A divided Supreme Court tightened its one-man, one-vote rule yesterday, saying population differences of less than a single percentage point among congressional districts in a state may be unconstitutional.
The dissenting justices said the new standard could lead to irrationally drawn districts and actually more gerrymandering by state legislatures, not less.
The 5-to-4 ruling declared New Jersey's 1982 redistricting plan unconstitutional because its largest congressional district has 3,674 more people than the smallest--a deviation of about one seventh of 1 percent from absolute equality. The court said the state can bring about even greater equality.
The decision raised legal questions about plans in at least 16 states, including Virginia, which have deviations larger or about the same as New Jersey's.
The ruling does not mean these plans are necessarily invalid. But if court challenges demonstrate that greater equality was feasible, the states must then assume the heavy burden of offering specific, legitimate policy justifications for retaining their plans, the court said.
The opinion, written by Justice William J. Brennan Jr., guaranteed an even greater future role in the redistricting process for the federal courts, which many politicians think are already exercising too much authority. It imposed new levels of mathematical precision on state legislatures, at a time when some are complaining that computers have already taken over the process.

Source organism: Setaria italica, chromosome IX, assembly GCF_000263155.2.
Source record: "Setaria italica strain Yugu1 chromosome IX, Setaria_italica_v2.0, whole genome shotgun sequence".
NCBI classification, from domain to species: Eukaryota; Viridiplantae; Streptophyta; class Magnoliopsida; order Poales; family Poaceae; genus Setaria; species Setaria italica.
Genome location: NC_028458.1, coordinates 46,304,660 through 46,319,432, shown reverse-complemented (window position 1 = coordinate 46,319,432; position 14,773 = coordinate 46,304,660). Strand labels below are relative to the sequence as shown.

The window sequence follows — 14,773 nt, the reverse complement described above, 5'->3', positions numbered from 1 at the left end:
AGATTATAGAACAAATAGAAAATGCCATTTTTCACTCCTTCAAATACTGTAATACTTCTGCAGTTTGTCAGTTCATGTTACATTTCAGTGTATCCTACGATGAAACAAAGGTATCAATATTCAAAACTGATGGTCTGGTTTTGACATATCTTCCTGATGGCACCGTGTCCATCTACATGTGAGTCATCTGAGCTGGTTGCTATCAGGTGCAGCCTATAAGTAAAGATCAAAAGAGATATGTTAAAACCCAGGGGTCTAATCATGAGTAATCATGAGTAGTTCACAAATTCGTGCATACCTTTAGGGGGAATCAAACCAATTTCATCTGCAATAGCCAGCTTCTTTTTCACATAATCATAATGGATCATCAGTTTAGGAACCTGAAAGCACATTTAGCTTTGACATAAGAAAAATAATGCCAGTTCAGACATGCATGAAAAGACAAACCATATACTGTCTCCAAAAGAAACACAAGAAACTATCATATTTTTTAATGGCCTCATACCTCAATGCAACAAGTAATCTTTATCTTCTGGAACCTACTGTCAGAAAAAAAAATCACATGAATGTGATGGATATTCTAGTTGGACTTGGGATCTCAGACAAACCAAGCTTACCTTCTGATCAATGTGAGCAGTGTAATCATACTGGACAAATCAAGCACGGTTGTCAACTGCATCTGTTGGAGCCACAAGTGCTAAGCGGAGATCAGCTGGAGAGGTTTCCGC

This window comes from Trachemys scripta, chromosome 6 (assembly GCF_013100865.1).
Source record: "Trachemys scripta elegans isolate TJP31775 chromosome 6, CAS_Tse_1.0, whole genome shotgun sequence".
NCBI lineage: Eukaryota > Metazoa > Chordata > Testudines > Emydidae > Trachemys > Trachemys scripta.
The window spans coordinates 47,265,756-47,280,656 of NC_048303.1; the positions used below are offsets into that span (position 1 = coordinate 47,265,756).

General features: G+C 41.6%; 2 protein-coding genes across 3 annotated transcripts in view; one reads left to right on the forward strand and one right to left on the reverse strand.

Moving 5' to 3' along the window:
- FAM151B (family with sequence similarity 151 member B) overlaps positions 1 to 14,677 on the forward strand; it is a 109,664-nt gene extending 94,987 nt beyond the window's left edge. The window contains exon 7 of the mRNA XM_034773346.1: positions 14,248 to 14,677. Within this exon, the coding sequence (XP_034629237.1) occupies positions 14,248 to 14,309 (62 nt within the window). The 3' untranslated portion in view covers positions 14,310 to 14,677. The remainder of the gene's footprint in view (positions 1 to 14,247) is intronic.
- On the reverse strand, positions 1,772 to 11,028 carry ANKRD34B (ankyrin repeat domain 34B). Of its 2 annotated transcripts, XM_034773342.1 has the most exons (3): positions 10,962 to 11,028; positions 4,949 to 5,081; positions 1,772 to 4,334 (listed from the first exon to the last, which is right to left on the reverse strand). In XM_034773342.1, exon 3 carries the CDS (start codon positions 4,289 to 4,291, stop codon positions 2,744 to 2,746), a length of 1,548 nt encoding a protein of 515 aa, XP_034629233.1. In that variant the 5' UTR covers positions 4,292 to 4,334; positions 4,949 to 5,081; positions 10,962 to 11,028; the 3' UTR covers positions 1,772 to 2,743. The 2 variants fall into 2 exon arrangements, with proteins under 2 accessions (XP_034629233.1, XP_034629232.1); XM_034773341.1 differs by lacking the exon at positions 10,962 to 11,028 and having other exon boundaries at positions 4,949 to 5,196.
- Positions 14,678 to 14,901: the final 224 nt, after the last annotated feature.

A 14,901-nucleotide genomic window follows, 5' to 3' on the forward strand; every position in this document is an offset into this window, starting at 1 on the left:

The one-man, one-vote rule laid down in the 1960s requires congressional districts to be equal in population. The question in yesterday's case was how equal.
Advocates of a reduced federal role said a deviation of about 1 percent or less within a state should be looked on as the "functional equivalent of zero." Anything more demanding, they said, would be nitpicking, especially in light of the fact that census figures that are the basis for redistricting plans may be high or low by as much as 2.5 percent.
But Brennan, a New Jersey native who wrote one of the earlier redistricting opinions, said there can be no standard other than pure equality. "Adopting any standard other than population equality . . . would subtly erode the Constitution's ideal of equal representation," he said in Karcher vs. Daggett.
Justice Byron R. White, joined by Justices Lewis F. Powell Jr., William H. Rehnquist and Chief Justice Warren E. Burger, said the majority opinion was an "unreasonable insistence on an unattainable perfection" that will encourage gerrymandering by making mathematics more important than geographic common sense and local political history.
They also said it will assure "extensive intrusion of the judiciary into legislative business." Justice John Paul Stevens said he agreed with the opinion, but wrote a separate concurrence.
Legislatures are given much greater flexibility when realigning their own state legislative districts. The court underscored that point yesterday in a separate ruling, Brown vs. Thompson.